On Friday Wikileaks published "nearly 400,000 pages of secret military field reports [from Iraq] spanning five years, the largest military leak in history," AFP reported. -- The documents "appear to show that American troops did nothing to stop state-sanctioned torture." -- In a news release, Wikileaks said that the documents contain "over 300 recorded reports of coalition forces committing torture and abuse of detainees across 284 reports and over 1,000 cases of Iraqi security forces committing similar crimes. There are numerous cases of what appear to be clear war crimes by U.S. forces, such as the deliberate killing of persons trying to surrender." -- Wikileaks gave "a three-hour lock-in preview of the documents just before their publication" to four newspapers: the London Guardian, the New York Times, Le Monde (Paris), and Der Spiegel (Germany)....
WIKILEAKS REVEALS IRAQI TORTURE, DEATHS
October 22, 2010
Graphic accounts of torture, civilian killings, and Iran's hand in the Iraq war are detailed in hundreds of thousands of U.S. military documents made public on the whistleblower website WikiLeaks.
Across nearly 400,000 pages of secret military field reports spanning five years, the largest military leak in history, a grim picture emerges of years of blood and suffering following the 2003 U.S. invasion to oust Saddam Hussein.
Many of the secret documents, which span from 2004 to 2009, chronicle claims of abuse by Iraqi security forces, while others appear to show that American troops did nothing to stop state-sanctioned torture.
The documents comprise the second such release from the controversial website, which accused the United States of "war crimes" after earlier releasing some 92,000 similar secret military files detailing operations in Afghanistan.
"There are over 300 recorded reports of coalition forces committing torture and abuse of detainees across 284 reports and over 1,000 cases of Iraqi security forces committing similar crimes," WikiLeaks said in a press release.
"There are numerous cases of what appear to be clear war crimes by U.S. forces, such as the deliberate killing of persons trying to surrender," WikiLeaks said.
After WikiLeaks made the files available to the Guardian newspaper, the New York Times, Le Monde, and Der Spiegel weeks ago, the website sent a Twitter message to select journalists in a secretive invite that turned out to be a three-hour lock-in preview of the documents just before their publication.
One Iraqi detainee claimed he was "blindfolded and beaten with a wire by Iraqi police on two consecutive nights," near Ramadi in 2008, according to documents seen by AFP.
Another detainee alleged that after being arrested at his home last year and transferred to a military HQ, "his hands were bound behind his back, (he) was placed in a stress position . . . and the bottoms of his feet were beaten with an object."
TORTURE, RAPE, MURDER
The Guardian newspaper said on its website the leaked documents showed "U.S. authorities failed to investigate hundreds of reports of abuse, torture, rape, and even murder by Iraqi police and soldiers whose conduct appears to be systematic and normally unpunished."
It added that "more than 15,000 civilians died in previously unknown incidents," going on to say that "U.S. and U.K. officials have insisted that no official record of civilian casualties exists but the logs record 66,081 non-combatant deaths out of a total of 109,000 fatalities."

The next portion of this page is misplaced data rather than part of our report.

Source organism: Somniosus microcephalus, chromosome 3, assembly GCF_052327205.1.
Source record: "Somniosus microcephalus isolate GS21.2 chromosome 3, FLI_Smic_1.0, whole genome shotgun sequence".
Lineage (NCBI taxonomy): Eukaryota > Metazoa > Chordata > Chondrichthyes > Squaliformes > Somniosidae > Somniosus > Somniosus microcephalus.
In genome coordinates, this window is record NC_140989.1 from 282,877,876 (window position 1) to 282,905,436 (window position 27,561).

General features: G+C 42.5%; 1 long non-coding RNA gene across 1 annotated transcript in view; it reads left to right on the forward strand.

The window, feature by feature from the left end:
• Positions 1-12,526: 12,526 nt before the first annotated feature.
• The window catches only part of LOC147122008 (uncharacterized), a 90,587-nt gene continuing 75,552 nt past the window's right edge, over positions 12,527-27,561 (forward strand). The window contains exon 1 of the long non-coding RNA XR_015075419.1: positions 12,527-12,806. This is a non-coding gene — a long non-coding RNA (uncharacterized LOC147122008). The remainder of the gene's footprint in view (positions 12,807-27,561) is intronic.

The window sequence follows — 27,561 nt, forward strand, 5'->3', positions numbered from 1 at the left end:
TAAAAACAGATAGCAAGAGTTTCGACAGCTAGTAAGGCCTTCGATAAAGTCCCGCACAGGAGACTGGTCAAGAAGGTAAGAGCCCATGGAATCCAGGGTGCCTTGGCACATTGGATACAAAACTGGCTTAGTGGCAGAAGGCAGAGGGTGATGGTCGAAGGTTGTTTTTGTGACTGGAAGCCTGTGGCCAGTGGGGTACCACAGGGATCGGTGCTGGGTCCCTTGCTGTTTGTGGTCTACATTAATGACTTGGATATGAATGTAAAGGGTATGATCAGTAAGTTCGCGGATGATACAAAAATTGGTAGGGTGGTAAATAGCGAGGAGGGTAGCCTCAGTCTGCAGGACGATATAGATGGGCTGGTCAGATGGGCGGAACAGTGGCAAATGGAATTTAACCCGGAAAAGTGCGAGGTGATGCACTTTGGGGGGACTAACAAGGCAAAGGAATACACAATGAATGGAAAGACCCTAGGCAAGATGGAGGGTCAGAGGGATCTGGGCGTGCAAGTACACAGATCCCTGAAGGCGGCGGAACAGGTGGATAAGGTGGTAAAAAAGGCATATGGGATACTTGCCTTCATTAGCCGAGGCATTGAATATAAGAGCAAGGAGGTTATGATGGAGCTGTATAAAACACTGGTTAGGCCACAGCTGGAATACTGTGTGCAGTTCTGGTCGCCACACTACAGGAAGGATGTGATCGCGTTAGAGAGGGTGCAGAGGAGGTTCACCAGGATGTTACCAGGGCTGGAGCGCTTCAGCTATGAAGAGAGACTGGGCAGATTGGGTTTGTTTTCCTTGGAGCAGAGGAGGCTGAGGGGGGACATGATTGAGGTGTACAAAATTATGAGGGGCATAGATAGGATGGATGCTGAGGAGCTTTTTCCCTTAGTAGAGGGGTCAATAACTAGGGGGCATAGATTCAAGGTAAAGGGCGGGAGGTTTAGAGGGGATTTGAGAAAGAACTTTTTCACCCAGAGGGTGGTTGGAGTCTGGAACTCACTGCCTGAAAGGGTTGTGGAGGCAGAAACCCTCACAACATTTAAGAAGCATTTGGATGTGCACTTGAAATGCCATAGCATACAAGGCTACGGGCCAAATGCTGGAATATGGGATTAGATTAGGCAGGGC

And the Guardian said the "numerous" reports of detainee abuse, often supported by medical evidence, "describe prisoners shackled, blindfolded, and hung by wrists or ankles and subjected to whipping, punching, kicking, or electric shocks."
It added: "Six reports end with a detainee's apparent death."
The Guardian said WikiLeaks is thought to have obtained the electronic archive from the "same dissident U.S. army intelligence analyst" who leaked 90,000 logs about the war in Afghanistan this year.
Al-Jazeera concluded that major findings included a U.S. military cover-up of Iraqi state-sanctioned torture and "hundreds" of civilians deaths at manned American checkpoints after the U.S.-led invasion of 2003.
The Qatar-based satellite broadcaster also said the leaked papers, dating from January 1, 2004 to December 31, 2009, show the United States kept a death count throughout the war, despite U.S. denials.
On Iran's role in the conflict, the secret U.S. files show Tehran waging a shadow war with U.S. troops in Iraq, with a firefight erupting on the border and Tehran allegedly using militias to kill and kidnap American soldiers.
The documents describe Iran arming and training Iraqi hit squads to carry out attacks on coalition troops and Iraqi government officials, with the elite Iranian Revolutionary Guard Corps suspected of playing a crucial role, the Times and the Guardian reported, citing the files.
Attacks backed by Iran persisted after U.S. president Barack Obama took office in January 2009, with no sign that the new leader's more conciliatory tone led to any change in Tehran's support for the militias, the New York Times wrote.
The documents describe accounts from detainees, the diary of a captured militant and the discovery of numerous weapons caches as proof of Iran's designs.
U.S. Secretary of State Hillary Clinton condemned "in the most clear terms" the leaks of any documents putting Americans at risk, while the Pentagon warned that releasing secret military documents could endanger U.S. troops and Iraqi civilians.
"By disclosing such sensitive information, WikiLeaks continues to put at risk the lives of our troops, their coalition partners and those Iraqis and Afghans working with us," Pentagon press secretary Geoff Morrell said.
He said the documents were "essentially snapshots of events, both tragic and mundane, and do not tell the whole story."